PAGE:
March 7, 2009

Lesson learned – never underestimate anyone

“Whew! That was too close for comfort,” was the prevailing sentiment among FBC members after the Cardinal eked out a 70-67 win over Arizona on March 5. “We were fortunate,” Stanford head coach Tara VanDerveer said. “It was a tough matchup for us.”

Both Tara and associate head coach Amy Tucker commented on how much Arizona has improved since Stanford played the team in Tucson earlier this season. “They shot the ball extremely well tonight,” especially in the second half, Amy said. Arizona also changed its tough defense a lot, forcing 15 Cardinal turnovers that led to 23 points.

Tara credited two sophomores, guard Jeanette Pohlen and forward Kayla Pedersen, for their excellent play. Jeanette led the team with a career-high 21 points, most of them coming from a career-high five of eight 3-pointers. Kayla contributed 16 points, including two 3-pointers. “Kayla’s on a roll,” Tara said, citing the back-to-back 20-point games she had in Los Angeles last week.

On another note, Tara said that freshman Nneka Ogwumike will wear her protective mask through the end of the season as a precaution. Her nose was broken during practice a few weeks ago. Nneka, who scored 8 points against Arizona, delighted the crowd with another feat. When the ball got stuck between the glass and the rim after a free throw attempt early in the second half, no one seemed to know what to do until Nneka left the bench, leapt up and knocked the ball loose.

Because of this tough game against the Pac-10’s now eighth-ranked team, “We will not be overconfident next week” going into the conference tournament,” Amy said. Still, the win assured the Cardinal of the No. 1 seed in the tournament and at least a two-way tie with Arizona State for the Pac-10 regular season title. The Cardinal could win the title outright with a win over the Sun Devils on March 7. “We don’t want to share it,” Amy said.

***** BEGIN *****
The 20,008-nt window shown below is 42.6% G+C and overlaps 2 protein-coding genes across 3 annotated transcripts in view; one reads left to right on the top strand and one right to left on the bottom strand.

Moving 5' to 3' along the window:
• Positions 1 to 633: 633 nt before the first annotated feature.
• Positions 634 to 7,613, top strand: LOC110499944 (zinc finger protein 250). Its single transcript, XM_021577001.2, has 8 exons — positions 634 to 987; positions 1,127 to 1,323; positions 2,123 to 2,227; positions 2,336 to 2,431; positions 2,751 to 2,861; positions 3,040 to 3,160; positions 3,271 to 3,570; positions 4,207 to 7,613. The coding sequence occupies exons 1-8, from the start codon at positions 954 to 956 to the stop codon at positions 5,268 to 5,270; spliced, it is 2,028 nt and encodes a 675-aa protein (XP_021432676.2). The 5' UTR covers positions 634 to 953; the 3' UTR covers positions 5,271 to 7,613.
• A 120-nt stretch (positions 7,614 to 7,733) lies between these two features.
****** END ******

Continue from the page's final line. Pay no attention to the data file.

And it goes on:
Before the coaches comments, Krista Rappahahn, ’06, told fans what she’s been doing during the past two and a half years. She’s a first-year med student at Stanford and plays coed intramural basketball with a med school team. Having just returned from a game, she was still in her team outfit, noting that the name on the back of her jersey is Rapamycin, a pun on an immunosuppressant drug used in organ transplantation.

She’s the only woman on her team. “No one wants to guard me because I’m a girl,” she said, but apparently her skills are turning some heads. “I made a bunch of threes tonight.” She also attends as many women’s games as she can, but “it’s hard to sit too close because I want to get into the game.”

Before returning to Stanford, Krista played professionally in Sweden for two seasons and lived in Stockholm, where she also did some research. Her team won the national championship in the first season. Between seasons she worked in Ireland at a camp for children with serious illnesses.

Communicating with her teammates in Sweden wasn’t difficult because they speak English well. Because it’s such an egalitarian society, though, it’s hard for people to step up and lead, a role that Krista assumed. On the other hand, American fans are more reserved than their Swedish counterparts.

She said she’s enjoying med school but hasn’t decided what her specialty might be. She’s scheduled to work in a neonatal intensive care unit and in orthopedics.

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